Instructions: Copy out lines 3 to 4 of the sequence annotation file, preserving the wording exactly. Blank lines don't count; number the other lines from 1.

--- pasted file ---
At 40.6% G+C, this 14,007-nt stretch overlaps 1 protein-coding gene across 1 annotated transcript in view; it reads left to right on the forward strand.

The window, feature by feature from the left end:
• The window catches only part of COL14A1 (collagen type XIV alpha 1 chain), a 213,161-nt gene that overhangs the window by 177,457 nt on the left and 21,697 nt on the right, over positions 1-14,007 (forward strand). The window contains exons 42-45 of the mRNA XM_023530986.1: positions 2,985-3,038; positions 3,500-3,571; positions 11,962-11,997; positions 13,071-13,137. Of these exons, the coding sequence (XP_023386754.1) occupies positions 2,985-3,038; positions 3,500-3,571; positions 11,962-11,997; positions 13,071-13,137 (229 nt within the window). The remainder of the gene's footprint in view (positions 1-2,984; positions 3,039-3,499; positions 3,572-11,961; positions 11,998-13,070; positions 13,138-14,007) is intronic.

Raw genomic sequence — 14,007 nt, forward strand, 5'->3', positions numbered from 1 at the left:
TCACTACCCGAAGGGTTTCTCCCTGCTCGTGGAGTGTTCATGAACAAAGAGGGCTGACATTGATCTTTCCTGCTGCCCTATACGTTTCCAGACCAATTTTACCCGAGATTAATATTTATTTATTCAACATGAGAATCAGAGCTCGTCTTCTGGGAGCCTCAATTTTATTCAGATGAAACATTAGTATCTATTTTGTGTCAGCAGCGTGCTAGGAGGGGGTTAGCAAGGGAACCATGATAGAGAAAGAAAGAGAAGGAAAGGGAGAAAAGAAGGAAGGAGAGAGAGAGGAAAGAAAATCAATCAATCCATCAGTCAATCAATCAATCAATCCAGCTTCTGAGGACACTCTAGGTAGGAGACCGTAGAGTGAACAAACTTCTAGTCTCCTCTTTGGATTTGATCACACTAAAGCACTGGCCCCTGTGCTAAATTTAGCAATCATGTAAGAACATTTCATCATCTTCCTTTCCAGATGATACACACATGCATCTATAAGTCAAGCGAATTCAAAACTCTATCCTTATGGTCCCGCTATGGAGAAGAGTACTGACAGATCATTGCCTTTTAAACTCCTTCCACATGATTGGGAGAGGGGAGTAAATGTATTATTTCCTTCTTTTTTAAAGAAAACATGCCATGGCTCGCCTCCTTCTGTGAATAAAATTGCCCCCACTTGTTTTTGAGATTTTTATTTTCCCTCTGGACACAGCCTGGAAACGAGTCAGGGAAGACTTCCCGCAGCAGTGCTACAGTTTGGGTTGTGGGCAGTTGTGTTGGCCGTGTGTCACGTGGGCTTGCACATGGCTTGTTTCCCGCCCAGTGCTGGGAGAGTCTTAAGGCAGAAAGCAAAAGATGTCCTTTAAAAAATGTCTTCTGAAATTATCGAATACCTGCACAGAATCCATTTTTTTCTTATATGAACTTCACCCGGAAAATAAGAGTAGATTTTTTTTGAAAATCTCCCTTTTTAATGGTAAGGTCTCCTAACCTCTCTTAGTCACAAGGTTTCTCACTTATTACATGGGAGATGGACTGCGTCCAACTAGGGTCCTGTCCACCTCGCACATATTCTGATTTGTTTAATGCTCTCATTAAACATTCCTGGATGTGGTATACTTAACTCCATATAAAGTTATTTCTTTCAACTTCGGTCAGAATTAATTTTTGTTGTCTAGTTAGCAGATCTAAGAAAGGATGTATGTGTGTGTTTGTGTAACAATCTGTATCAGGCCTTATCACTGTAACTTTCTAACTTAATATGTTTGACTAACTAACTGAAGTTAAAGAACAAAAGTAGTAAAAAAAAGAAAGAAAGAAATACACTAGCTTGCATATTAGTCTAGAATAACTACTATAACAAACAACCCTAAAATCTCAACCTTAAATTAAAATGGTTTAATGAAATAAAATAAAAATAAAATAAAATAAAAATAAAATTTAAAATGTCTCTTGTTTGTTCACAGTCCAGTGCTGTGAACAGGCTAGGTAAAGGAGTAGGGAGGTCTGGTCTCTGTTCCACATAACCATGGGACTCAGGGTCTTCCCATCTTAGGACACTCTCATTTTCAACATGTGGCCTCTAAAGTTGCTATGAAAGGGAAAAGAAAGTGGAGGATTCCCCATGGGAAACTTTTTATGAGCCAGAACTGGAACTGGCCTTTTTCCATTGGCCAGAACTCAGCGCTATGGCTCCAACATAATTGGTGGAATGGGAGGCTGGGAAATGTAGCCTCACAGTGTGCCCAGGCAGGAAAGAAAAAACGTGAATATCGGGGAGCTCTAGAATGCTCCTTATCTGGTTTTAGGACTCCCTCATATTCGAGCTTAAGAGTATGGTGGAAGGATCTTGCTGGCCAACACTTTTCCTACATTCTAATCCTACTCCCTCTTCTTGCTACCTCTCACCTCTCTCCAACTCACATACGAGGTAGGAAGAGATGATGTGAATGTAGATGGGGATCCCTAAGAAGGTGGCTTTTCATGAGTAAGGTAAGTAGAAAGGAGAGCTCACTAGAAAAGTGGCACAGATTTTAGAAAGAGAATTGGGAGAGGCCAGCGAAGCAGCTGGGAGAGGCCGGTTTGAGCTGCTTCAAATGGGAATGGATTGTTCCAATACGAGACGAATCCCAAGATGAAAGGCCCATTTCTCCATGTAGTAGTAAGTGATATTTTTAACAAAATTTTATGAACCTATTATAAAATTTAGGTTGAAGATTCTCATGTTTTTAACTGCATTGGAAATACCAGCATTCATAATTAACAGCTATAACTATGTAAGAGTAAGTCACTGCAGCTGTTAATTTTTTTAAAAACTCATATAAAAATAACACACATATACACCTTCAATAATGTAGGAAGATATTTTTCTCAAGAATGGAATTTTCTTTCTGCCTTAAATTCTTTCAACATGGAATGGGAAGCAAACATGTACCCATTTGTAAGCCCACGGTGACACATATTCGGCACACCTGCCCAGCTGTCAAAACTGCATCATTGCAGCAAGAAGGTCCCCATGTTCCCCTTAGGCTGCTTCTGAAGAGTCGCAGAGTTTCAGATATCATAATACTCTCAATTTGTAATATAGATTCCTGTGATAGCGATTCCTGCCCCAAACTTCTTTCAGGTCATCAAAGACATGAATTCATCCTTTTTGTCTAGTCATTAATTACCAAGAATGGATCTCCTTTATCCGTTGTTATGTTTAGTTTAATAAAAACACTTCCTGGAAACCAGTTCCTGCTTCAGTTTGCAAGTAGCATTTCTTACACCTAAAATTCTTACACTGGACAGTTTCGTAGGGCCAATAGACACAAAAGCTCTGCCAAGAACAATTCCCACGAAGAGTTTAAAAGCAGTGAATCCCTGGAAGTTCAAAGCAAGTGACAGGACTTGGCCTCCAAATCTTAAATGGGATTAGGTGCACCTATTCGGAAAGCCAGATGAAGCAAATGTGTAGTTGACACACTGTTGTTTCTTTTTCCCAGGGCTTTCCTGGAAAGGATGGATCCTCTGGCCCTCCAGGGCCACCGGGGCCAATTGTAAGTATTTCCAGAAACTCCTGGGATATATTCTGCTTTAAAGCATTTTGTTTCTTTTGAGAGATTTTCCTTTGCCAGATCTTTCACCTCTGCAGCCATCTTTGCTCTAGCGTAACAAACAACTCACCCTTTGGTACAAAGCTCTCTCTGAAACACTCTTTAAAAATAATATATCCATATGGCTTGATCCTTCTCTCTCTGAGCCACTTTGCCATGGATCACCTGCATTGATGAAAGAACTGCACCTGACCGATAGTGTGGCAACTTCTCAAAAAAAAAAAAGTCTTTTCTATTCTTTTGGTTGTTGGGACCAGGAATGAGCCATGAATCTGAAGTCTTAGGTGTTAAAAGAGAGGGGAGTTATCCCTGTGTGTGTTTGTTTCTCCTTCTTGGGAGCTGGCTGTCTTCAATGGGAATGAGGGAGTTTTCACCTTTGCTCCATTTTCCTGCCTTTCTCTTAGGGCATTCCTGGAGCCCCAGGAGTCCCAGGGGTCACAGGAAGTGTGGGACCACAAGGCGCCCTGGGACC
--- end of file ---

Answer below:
• The window catches only part of COL14A1 (collagen type XIV alpha 1 chain), a 213,161-nt gene that overhangs the window by 177,457 nt on the left and 21,697 nt on the right, over positions 1-14,007 (forward strand). The window contains exons 42-45 of the mRNA XM_023530986.1: positions 2,985-3,038; positions 3,500-3,571; positions 11,962-11,997; positions 13,071-13,137. Of these exons, the coding sequence (XP_023386754.1) occupies positions 2,985-3,038; positions 3,500-3,571; positions 11,962-11,997; positions 13,071-13,137 (229 nt within the window). The remainder of the gene's footprint in view (positions 1-2,984; positions 3,039-3,499; positions 3,572-11,961; positions 11,998-13,070; positions 13,138-14,007) is intronic.

Raw genomic sequence — 14,007 nt, forward strand, 5'->3', positions numbered from 1 at the left: